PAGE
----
Hair has purpose, it helps keep us warm or cool as needed, it helps protect our scalp and skin from environmental damage, and it also helps emit pheromones. Hair also plays a psychological and social role.
Healthy hair with a great hairstyle helps us feel confident; it often defines our signature look and style. It is easy to see why one would stress over the color, the curls, the density, and preserving that signature look.
One of the most distressing hair issues many people face is unexplained hair loss. Most people will experience excessive hair loss at some point in their lives. Because there are so many contributing factors to hair loss it can even happen several times throughout your life.
Hair loss can be caused by many issues including hormonal changes, genetics, medications, fevers and illness, cancer treatment, stress, the aging process, and scalp conditions.
In this post, I am going to discuss the hair growth and loss cycle and the more common reasons and times we experience excessive hair loss. I think it is important to understand the stages of hair growth, so you better understand when you may need help from your doctor.
(Keynote and disclaimer: I am a researcher; I am not a medical doctor, dermatologist, or hair stylist. Please seek professional assistance should you feel I have found information you personally want to look into. This post is for informational purposes and all resources are hyperlinked throughout.)
Table of Contents:
- Hair Growth Phases
- Growing Phase
- Seasonal Changes
- Breakage, Normal Shedding, or Hair Loss
- The Main Types of Hair Loss & Their Causes
- Treatment Options & Daily Support
There are affiliate links* in this post. Read my Terms and Conditions Page to learn more.
Hair Growth Phases
The hair growth and rest cycle is a constant ongoing process that overlaps. It is dependent on many coordinated factors involving:
- hormones (endocrine system),
- nutrition (digestive system),
- stress (nervous system),
- and your blood (vascular system).
When all these systems are functioning happily together, a normal hair growth cycle occurs.
You are born with all the hair follicles you will ever have, at the peak of maximal hair growth you have around 80,000-150,000 individual hair strands on your head.
Each hair follicle has its very own sebaceous gland, a tiny little muscle called the arrector pili muscle, and its own blood supply.
The Anagen Phase, is when the follicle grows, this phase lasts anywhere from 2-7 years, 85-95% of your hair is in this phase at one time. Your hair will grow up to half an inch a month during this phase and can grow as much as 30 inches during those seven years until an unknown signal triggers the next phase.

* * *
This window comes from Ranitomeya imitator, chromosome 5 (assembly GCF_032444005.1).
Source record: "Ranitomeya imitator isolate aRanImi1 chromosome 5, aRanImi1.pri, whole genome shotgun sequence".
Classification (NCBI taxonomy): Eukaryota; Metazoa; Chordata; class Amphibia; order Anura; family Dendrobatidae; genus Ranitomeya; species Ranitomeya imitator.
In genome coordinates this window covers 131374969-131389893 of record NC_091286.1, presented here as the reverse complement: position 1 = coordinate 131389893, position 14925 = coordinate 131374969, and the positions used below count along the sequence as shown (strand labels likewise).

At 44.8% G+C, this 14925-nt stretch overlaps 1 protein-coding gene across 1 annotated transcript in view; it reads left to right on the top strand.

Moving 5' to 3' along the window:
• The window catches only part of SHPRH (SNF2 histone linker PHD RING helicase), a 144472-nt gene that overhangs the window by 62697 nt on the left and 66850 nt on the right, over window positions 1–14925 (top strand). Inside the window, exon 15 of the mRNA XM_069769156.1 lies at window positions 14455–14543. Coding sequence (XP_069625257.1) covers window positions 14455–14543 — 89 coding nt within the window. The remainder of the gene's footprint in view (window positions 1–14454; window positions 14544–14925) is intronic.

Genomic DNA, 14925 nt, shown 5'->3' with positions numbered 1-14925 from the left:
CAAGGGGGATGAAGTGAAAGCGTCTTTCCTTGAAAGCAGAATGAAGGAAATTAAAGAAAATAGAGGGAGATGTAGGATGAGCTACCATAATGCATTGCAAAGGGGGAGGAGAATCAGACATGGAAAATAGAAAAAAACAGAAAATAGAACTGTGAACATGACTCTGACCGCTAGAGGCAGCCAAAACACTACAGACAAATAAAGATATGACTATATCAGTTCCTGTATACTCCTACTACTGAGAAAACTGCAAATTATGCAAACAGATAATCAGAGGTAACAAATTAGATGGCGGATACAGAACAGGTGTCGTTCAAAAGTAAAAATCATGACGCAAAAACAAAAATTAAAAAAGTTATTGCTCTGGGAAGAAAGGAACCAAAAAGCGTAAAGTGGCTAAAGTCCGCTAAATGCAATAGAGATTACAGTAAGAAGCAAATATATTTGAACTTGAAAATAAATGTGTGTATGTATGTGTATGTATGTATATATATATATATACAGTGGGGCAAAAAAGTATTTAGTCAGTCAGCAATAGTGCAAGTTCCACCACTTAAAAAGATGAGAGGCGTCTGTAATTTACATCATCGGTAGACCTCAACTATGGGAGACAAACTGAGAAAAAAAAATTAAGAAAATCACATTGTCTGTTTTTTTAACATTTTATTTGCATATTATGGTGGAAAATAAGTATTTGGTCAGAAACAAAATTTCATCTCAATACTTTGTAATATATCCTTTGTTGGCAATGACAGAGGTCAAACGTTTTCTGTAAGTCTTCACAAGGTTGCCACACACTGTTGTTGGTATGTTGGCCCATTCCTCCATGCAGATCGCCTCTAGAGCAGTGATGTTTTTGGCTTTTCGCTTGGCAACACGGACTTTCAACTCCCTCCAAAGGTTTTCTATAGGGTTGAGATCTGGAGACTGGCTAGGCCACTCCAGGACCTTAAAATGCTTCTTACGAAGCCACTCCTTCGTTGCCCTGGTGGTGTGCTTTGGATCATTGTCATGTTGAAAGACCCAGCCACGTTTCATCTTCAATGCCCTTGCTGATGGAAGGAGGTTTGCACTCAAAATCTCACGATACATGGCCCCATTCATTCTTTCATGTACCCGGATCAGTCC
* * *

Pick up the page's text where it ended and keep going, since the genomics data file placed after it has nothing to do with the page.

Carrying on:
The next phase is the Catagen Phase, which is where the follicle transitions from growing into disconnecting from the blood supply. The hair then converts to what is known as a club hair. This phase lasts up to three weeks, and 1-5% of your hair is in this phase at one time.
Resting and Shedding (Hair Loss) Phase
Then the hair enters the Telogen Phase, which is two parts, the resting phase and the shedding (exogen) phase. The telogen phase lasts approximately three months, and 10-15% of your hair is in the telogen phase at one time.
2.6% of your telogen hair is in the shedding phase. The normal amount of daily shedding is around 50-100 hairs.
Should you experience a stressor like childbirth, serious illness or injury, or surgery that prematurely caused the telogen phase; you can lose up to 70% more.
If this condition happens, it is called telogen effluvium. This usually occurs 3-6 months after the event.
Telogen effluvium can occur with any number of imbalances or disruptions (usually something severe) in the body systems that help create hair (digestive, vascular, nervous, and endocrine). Telogen effluvium can be triggered anywhere from 2-3 months before the exogen phase where the hair is actually shed and usually tapers off after 6-9 months.
Telogen effluvium is normal and temporary. Usually your hair will return to normal growth and shed cycle once the stressful event has been resolved or the imbalance corrected.
Our hair normally grows and sheds seasonally.
We tend to grow more hair during the cooler seasons and taper growth off during the hotter months.
Just like most mammals, humans also shed seasonally. The lowest rate of shedding is in the winter, which makes sense, since our hair helps regulate temperature. The highest rate of shedding is in the summer.
So how do you know if you have breakage, normal shedding, or hair loss?
The key when evaluating natural hair shedding is the hair fall will be the entire length of the hair with the bulb at the root tip end of the hair strand present.
These strands will total around 50-100 per day.
This is the normal shedding process and is not considered hair loss, unless as mentioned before, you have a stressor event.
Broken hair will be pieces of hair with no bulb end. They can be any size and they will usually have a frayed end where it broke off.
The small hairs on the top of your head that generally frizz are not always broken hair so this is not a determining factor. This can be new hair growth, especially if you have recently discontinued chemical processing.
Causes of broken hair are usually external and include:
- An imbalance in hydration in your products
- Being too rough on the hair with combing, brushing and even towel drying
- Sleeping with wet hair
- Constant and repeated damage from heat tools weaken the cuticle and the hair eventually breaks